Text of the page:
The share prices for special-purpose acquisition companies (SPACs) retreated in recent days as federal regulators have taken a closer interest in the companies’ free-wheeling operations.
The SPAK.NV SPAC exchange-traded fund peaked at $34.87 on 16 February; on 14 April, it closed below $26. The Indxx SPAC & NextGen IPO Index edged above 2,000 on 22 February but ended 16 April at 1,457.
Virgin Galactic Holdings and Skillz, an online gaming business, both entered the equity markets through SPACS recently; both lost at least 12 percent in value last week.
A SPAC, sometimes called a “blank-check company,” is a publicly traded entity that has no assets and typically prices shares at $10 each. When a SPAC amasses enough capital, it buys a promising company, which merges with the SPAC. In the merger, the SPAC disappears and shareholders then own the company the SPAC bought.
SPACs have offered a way for ambitious young companies to go public and raise large amounts of capital that otherwise might not be able to meet standards required to be listed on a stock market.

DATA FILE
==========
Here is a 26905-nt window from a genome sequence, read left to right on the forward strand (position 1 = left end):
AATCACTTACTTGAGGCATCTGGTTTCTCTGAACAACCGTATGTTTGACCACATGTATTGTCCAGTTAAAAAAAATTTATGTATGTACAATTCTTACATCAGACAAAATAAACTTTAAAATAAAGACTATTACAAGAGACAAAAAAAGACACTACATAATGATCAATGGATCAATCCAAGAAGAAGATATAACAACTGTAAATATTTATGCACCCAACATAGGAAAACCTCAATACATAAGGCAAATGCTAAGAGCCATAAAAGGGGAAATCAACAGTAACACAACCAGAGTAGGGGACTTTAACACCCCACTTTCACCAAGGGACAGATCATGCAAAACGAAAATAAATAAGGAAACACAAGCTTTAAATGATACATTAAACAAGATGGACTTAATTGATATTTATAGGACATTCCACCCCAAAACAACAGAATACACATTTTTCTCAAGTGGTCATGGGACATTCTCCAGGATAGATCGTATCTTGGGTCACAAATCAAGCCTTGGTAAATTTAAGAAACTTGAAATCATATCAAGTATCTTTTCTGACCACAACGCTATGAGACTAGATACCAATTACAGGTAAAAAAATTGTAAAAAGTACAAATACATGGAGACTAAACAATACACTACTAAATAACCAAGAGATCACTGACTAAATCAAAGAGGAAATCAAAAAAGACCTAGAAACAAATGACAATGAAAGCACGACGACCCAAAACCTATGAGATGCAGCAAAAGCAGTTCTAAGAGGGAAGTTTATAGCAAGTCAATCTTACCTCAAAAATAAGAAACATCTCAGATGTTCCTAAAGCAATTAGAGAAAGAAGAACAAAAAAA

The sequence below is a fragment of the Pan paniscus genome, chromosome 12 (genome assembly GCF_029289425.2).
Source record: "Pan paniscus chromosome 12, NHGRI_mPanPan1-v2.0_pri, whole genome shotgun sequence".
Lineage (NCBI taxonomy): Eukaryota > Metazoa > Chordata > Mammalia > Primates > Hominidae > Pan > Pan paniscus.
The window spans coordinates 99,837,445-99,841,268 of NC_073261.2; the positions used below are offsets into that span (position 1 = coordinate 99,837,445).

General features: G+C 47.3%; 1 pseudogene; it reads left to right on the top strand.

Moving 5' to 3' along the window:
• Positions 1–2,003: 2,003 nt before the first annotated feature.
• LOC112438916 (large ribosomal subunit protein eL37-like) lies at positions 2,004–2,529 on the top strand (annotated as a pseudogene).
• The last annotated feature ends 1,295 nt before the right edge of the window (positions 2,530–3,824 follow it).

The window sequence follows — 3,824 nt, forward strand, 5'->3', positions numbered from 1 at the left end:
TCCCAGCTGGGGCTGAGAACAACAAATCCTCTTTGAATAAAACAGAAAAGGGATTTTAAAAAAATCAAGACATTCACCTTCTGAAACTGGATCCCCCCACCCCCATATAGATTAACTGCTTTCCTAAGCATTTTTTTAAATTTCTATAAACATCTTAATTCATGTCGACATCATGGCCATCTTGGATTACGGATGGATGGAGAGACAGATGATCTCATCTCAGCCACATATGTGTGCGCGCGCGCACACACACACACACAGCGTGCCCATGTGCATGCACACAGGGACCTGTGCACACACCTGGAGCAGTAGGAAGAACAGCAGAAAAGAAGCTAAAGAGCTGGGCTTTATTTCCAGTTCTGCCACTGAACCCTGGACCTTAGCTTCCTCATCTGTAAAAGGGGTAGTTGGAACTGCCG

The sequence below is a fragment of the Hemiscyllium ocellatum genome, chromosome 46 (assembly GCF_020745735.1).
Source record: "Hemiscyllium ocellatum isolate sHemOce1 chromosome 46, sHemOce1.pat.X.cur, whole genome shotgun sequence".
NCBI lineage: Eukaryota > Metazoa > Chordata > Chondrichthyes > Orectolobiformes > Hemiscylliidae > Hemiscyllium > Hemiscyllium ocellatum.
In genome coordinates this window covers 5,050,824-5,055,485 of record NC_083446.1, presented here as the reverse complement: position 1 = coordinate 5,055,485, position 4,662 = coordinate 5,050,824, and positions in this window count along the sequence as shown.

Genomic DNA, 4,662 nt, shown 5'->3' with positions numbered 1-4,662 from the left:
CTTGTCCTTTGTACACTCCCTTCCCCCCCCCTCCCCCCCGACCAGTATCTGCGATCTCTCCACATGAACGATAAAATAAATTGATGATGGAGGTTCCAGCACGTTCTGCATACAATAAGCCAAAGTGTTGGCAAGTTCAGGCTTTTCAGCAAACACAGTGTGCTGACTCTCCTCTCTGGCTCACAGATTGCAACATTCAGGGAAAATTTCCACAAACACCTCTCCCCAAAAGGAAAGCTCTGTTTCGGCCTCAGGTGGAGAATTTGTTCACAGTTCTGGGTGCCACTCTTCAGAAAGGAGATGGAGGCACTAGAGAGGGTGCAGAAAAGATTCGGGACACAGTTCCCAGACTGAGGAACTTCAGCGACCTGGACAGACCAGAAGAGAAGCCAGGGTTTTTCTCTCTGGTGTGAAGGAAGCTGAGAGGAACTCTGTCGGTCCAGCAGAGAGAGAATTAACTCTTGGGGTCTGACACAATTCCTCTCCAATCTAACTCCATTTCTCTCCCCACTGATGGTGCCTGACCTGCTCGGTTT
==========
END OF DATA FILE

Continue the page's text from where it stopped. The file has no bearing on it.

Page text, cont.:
SPACs have raised more than $100 billion so far this year, more than the $83 billion they garnered in all of 2020, which was an amount more than SPACs previously made in all of their 30-year histories.
The SPAC craze dazzled anew last week when Grab, a Singapore food-delivery service, merged with the SPAC Altimeter Growth Corp. in a $40-billion deal that will see Grab listed on NASDAQ this summer.
- Rowe Price and Singapore investment firm Temasek were among the venture’s backers.
Recently, however, regulators’ newfound interest has been shooing investors away.
In January and February this year, five new SPACs popped onto the market every business day, according to the Wall Street Journal; in April so far, only 12 have listed.
Now, the U.S. Securities and Exchange Commission (SEC) has warned that some SPACs may need to restate their financial results, a red flag that has investors backing away.
Specifically, the SEC is questioning how some SPACs account for warrants, which give investors the right to buy more shares in the future, and has articulated guidelines around the practice.
As a result, hundreds of SPACs are busy reviewing their past operations in light of the SEC’s new guidelines.
TREND FORECAST: The warning from the SEC are pro-active measures to deflate the SPAC bubble before it bursts.
If a SPAC fails to buy a company within two years of going public, it has to return investors’ money.
Minus regulatory action, as long as equity markets keep rising, interest rates stay low, and money cheap, there will be more SPAC action.